Downsizing

My wife and I have had an interesting trajectory in our lives. When we got married, we had a townhouse in the far northwest suburbs of Chicago. My wife bought it with an inheritance from one of her aunts.

Our next house was a big rehab project in a great Elmhurst, IL neighborhood.  We did a lot of the rehab ourselves.  We were in our 20s and didn’t know better.  The house turned out great.  As far as I know, the house still has survived the teardown craze that went on in our old neighborhood. When I looked at the most recent listing, a lot of the stuff we put in it was still there.

My wife and a neighbor took a trip to Geneva, IL.  We were considering an addition to our Elmhurst house.  She wanted a new house.  We built one. I really loved this place. When we owned it my wife put in gigantic flower gardens. There was little grass in the front.  We killed all the weeds in the back and turned it into a flowering prairie.  In 2001, the entire place was destroyed by water when we were on vacation.  We came home to a mess.  We rebuilt the inside and it was better than it was the first time we built it.

Except, my family and I lived in a small 800 square foot apartment when the rehab was going on.  We liked it.  I was really sick of the what was 50-minute commute downtown which extended to an hour and thirty minutes each way.  When we went to a teacher’s conference, some of the teachers had to look up my daughter’s name and refresh their memory.  They had too many students.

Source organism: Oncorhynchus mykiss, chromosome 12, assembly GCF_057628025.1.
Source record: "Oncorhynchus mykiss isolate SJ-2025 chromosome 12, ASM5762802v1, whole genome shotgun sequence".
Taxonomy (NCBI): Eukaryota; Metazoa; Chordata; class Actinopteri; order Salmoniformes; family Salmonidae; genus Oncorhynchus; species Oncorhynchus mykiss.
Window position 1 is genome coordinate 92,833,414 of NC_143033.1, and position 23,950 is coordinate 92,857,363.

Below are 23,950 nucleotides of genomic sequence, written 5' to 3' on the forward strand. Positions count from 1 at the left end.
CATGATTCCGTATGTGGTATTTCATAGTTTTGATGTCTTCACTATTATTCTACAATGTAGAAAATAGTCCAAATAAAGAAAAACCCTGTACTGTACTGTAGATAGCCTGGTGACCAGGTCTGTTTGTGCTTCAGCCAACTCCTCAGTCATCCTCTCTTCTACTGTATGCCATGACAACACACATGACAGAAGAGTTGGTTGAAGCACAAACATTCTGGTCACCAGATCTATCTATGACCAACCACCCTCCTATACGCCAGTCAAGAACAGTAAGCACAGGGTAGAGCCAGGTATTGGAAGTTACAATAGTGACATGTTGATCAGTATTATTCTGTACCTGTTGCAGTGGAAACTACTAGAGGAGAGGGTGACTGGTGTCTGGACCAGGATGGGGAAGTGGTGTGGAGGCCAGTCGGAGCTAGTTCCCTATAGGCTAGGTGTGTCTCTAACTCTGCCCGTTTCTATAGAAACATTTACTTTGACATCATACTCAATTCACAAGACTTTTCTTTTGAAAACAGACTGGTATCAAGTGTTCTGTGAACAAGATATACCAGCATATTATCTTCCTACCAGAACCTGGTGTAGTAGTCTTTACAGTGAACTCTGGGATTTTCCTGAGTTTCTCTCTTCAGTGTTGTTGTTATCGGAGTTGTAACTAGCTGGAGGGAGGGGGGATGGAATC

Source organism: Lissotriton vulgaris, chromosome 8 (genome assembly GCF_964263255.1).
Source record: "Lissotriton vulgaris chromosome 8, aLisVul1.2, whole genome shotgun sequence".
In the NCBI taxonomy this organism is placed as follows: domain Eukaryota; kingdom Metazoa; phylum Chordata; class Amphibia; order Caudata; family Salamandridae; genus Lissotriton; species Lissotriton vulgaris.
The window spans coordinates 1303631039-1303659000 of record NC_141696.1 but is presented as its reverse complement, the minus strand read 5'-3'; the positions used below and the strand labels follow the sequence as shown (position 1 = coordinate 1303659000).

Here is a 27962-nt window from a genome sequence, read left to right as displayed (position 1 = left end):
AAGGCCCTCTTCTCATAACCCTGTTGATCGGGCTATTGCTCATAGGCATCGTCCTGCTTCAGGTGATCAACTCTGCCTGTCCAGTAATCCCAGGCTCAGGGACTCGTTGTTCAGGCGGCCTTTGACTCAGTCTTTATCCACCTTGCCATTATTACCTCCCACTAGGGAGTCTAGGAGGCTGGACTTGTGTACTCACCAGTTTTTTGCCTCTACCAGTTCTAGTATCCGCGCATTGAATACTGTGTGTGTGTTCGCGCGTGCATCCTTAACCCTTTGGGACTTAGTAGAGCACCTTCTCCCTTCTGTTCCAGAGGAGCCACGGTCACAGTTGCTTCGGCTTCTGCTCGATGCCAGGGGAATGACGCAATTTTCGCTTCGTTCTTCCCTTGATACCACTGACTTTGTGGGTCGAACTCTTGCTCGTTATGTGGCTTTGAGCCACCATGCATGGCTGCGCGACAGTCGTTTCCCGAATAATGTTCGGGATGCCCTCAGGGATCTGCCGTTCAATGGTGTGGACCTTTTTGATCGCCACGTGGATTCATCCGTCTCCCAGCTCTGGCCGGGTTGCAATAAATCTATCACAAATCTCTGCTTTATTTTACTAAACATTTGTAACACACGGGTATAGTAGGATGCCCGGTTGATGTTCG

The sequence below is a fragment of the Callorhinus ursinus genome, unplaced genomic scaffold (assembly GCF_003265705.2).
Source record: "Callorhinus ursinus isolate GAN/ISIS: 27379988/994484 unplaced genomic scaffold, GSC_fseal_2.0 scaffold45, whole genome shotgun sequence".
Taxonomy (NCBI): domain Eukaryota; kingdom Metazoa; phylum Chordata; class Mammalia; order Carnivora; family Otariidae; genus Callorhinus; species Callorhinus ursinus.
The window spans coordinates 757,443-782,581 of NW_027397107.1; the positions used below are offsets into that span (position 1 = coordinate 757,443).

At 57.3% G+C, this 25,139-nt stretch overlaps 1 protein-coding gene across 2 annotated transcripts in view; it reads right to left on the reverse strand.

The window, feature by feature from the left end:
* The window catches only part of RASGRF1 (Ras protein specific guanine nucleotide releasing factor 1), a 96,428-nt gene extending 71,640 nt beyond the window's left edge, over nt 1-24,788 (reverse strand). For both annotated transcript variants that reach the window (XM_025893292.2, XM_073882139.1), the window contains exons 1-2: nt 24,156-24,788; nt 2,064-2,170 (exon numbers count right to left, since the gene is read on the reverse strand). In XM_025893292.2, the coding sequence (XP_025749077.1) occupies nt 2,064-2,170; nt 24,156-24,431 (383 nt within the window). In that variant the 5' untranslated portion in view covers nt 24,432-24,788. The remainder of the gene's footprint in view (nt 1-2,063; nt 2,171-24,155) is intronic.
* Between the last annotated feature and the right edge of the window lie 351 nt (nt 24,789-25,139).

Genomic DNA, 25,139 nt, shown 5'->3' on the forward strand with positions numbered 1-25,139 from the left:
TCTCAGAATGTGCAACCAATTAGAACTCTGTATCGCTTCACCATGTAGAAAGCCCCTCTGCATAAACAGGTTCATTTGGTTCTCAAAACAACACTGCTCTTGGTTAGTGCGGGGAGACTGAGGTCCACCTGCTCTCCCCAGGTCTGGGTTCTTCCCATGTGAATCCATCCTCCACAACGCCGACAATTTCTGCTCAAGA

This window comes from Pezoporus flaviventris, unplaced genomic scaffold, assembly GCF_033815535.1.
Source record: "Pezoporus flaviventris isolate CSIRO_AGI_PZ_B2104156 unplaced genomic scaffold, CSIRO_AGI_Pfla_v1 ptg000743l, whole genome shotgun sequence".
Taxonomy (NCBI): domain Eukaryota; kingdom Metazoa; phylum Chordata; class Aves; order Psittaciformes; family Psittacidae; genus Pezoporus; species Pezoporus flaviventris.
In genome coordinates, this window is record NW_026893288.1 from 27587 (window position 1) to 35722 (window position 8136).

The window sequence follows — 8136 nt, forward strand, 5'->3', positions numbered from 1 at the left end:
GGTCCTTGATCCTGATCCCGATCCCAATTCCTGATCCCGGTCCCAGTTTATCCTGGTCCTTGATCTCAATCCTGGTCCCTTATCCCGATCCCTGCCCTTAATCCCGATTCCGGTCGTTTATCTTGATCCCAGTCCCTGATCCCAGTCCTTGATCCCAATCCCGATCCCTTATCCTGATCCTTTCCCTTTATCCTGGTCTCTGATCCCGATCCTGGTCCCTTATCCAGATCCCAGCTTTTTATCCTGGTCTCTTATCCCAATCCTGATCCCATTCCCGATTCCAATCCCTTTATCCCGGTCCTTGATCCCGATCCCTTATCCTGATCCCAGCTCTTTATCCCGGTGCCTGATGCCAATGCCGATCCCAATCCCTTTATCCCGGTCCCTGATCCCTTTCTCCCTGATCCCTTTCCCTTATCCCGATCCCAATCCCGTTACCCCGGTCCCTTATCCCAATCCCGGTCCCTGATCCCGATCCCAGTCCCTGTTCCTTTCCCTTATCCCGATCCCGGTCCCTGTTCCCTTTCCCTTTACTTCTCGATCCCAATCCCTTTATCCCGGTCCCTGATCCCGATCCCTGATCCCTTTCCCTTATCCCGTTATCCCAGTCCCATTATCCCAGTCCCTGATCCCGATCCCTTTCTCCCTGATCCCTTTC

So we sold it and moved to the city. We got rid of a lot of stuff.

We did another rehab.  We found a 1927 co-op apartment that hadn’t been touched in years.  Our family totally loved living there. We met some really awesome people and being close to North Avenue beach was great.  Our kids took the city bus to school.  They went to a private school.  I took the city bus to work or walked.  We sold it when the kids went to college and things dried up on the trading floor.  We put a ton of stuff in storage.

Since then, we have been renting until we found what we wanted.  At our age, your life gets unsettled as kids move out.  Since having the big issue in Geneva, my wife and I have never tried to be beholden to “stuff”.

We have decided to unload a lot of our stuff that has been in storage.  We have too many storage lockers!  We are consolidating down to one, an off site wine cellar and a 1933 Mason and Hamlin piano in storage.  We can’t part with the piano just yet.

We are rehabbing a family cabin in northern Minnesota, and are going to move to a 1250 square foot apartment in the city.  You might see me tweet out some stuff we are trying to get rid of.

The Buddhists might have it right.  All that stuff gives you excess baggage to carry around.

 

 

  • Dan Kunze

    Do you have to compensate for humidity with the storage of the piano?

    • I trust that the place we are storing it compensates for all that. My wife found it. It’s a piano store, so I assume they know what they are doing. The only reasons we are hanging onto it is our daughter wants it someday and the Obama administration made it illegal to resell pianos like ours. It has ebony and ivory keys.